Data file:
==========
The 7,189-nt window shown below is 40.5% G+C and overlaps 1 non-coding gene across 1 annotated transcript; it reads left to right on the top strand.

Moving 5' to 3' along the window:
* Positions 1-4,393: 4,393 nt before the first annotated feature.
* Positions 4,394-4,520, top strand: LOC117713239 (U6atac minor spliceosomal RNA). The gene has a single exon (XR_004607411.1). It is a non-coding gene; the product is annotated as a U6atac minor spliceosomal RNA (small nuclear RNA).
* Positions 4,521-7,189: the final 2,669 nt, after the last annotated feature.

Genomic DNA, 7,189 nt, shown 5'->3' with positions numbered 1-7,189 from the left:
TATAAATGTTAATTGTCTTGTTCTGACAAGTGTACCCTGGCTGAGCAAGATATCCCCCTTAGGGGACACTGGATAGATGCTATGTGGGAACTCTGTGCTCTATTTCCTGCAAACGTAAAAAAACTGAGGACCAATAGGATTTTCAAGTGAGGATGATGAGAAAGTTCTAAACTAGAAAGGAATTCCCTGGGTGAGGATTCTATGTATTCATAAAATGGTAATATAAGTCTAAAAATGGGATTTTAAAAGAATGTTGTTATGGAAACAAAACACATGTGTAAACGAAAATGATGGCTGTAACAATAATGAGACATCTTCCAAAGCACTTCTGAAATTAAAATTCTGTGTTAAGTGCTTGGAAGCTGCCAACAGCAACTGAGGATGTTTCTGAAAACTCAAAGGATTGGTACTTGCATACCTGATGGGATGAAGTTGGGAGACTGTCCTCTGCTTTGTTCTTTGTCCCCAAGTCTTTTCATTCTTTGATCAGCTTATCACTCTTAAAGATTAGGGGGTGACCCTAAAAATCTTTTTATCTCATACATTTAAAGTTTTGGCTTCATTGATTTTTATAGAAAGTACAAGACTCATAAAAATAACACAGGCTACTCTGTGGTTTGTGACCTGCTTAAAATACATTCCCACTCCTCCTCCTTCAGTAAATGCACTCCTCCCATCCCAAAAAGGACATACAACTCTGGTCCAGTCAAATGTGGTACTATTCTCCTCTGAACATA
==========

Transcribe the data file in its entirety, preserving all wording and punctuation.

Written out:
The 7,189-nt window shown below is 40.5% G+C and overlaps 1 non-coding gene across 1 annotated transcript; it reads left to right on the top strand.

Moving 5' to 3' along the window:
* Positions 1-4,393: 4,393 nt before the first annotated feature.
* Positions 4,394-4,520, top strand: LOC117713239 (U6atac minor spliceosomal RNA). The gene has a single exon (XR_004607411.1). It is a non-coding gene; the product is annotated as a U6atac minor spliceosomal RNA (small nuclear RNA).
* Positions 4,521-7,189: the final 2,669 nt, after the last annotated feature.

Genomic DNA, 7,189 nt, shown 5'->3' with positions numbered 1-7,189 from the left:
TATAAATGTTAATTGTCTTGTTCTGACAAGTGTACCCTGGCTGAGCAAGATATCCCCCTTAGGGGACACTGGATAGATGCTATGTGGGAACTCTGTGCTCTATTTCCTGCAAACGTAAAAAAACTGAGGACCAATAGGATTTTCAAGTGAGGATGATGAGAAAGTTCTAAACTAGAAAGGAATTCCCTGGGTGAGGATTCTATGTATTCATAAAATGGTAATATAAGTCTAAAAATGGGATTTTAAAAGAATGTTGTTATGGAAACAAAACACATGTGTAAACGAAAATGATGGCTGTAACAATAATGAGACATCTTCCAAAGCACTTCTGAAATTAAAATTCTGTGTTAAGTGCTTGGAAGCTGCCAACAGCAACTGAGGATGTTTCTGAAAACTCAAAGGATTGGTACTTGCATACCTGATGGGATGAAGTTGGGAGACTGTCCTCTGCTTTGTTCTTTGTCCCCAAGTCTTTTCATTCTTTGATCAGCTTATCACTCTTAAAGATTAGGGGGTGACCCTAAAAATCTTTTTATCTCATACATTTAAAGTTTTGGCTTCATTGATTTTTATAGAAAGTACAAGACTCATAAAAATAACACAGGCTACTCTGTGGTTTGTGACCTGCTTAAAATACATTCCCACTCCTCCTCCTTCAGTAAATGCACTCCTCCCATCCCAAAAAGGACATACAACTCTGGTCCAGTCAAATGTGGTACTATTCTCCTCTGAACATA